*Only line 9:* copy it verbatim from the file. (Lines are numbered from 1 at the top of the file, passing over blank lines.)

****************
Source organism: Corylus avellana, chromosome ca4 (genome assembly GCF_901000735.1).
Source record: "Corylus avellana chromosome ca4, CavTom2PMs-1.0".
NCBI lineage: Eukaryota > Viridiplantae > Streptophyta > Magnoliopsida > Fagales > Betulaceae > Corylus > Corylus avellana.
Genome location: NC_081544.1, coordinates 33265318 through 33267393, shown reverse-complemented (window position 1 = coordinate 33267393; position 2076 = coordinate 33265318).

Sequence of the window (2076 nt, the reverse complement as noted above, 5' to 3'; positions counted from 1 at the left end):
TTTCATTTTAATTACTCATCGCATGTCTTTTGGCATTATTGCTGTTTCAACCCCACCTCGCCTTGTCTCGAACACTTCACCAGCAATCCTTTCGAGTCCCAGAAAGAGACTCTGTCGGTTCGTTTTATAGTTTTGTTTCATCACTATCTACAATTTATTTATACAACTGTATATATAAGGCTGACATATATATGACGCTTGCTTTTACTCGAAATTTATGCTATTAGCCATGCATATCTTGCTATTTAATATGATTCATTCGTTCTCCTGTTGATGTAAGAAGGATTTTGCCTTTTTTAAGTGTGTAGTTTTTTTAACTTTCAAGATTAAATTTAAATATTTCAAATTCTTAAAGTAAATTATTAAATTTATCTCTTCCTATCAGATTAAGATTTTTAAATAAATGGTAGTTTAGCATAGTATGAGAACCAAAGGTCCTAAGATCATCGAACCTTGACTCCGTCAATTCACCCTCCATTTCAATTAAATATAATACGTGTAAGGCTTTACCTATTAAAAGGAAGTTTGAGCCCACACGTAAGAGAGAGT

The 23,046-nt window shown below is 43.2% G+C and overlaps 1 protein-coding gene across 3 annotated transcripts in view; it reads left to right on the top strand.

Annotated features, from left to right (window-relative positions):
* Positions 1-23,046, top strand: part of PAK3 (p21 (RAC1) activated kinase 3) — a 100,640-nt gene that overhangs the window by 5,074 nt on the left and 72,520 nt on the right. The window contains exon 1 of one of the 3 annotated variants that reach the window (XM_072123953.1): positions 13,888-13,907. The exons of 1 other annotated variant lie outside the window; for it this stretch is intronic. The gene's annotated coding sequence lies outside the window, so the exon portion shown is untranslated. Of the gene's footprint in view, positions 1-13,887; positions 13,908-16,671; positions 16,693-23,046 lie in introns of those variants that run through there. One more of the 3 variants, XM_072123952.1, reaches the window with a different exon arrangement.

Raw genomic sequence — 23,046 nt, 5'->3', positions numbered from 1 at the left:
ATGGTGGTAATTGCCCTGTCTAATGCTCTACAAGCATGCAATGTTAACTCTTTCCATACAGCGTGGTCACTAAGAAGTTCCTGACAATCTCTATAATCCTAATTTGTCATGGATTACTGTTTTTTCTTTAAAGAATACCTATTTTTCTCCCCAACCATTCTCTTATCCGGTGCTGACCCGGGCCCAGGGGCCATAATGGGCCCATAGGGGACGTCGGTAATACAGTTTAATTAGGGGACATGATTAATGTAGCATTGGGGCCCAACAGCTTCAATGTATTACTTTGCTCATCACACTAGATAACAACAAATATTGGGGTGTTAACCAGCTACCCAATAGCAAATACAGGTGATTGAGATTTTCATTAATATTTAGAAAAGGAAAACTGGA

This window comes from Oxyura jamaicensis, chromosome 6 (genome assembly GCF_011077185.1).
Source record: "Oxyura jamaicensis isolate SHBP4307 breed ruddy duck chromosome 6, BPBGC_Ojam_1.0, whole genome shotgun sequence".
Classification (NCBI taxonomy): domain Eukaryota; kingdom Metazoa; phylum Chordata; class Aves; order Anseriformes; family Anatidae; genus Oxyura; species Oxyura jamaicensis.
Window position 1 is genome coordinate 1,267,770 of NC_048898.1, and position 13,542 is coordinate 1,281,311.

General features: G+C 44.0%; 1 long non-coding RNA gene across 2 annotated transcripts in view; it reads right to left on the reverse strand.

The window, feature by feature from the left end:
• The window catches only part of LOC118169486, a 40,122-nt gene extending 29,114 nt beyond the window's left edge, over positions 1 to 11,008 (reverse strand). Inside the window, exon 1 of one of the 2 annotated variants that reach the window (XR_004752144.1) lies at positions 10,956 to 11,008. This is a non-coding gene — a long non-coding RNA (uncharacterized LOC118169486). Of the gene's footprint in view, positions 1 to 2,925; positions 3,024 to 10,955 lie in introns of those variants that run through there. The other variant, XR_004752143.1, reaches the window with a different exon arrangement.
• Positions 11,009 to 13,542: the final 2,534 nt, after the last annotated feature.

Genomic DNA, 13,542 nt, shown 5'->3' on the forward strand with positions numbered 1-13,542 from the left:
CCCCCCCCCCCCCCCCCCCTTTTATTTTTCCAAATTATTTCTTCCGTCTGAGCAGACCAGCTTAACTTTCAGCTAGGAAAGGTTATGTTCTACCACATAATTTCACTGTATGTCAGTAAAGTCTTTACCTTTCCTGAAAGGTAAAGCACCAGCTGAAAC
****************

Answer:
* Positions 1-23,046, top strand: part of PAK3 (p21 (RAC1) activated kinase 3) — a 100,640-nt gene that overhangs the window by 5,074 nt on the left and 72,520 nt on the right. The window contains exon 1 of one of the 3 annotated variants that reach the window (XM_072123953.1): positions 13,888-13,907. The exons of 1 other annotated variant lie outside the window; for it this stretch is intronic. The gene's annotated coding sequence lies outside the window, so the exon portion shown is untranslated. Of the gene's footprint in view, positions 1-13,887; positions 13,908-16,671; positions 16,693-23,046 lie in introns of those variants that run through there. One more of the 3 variants, XM_072123952.1, reaches the window with a different exon arrangement.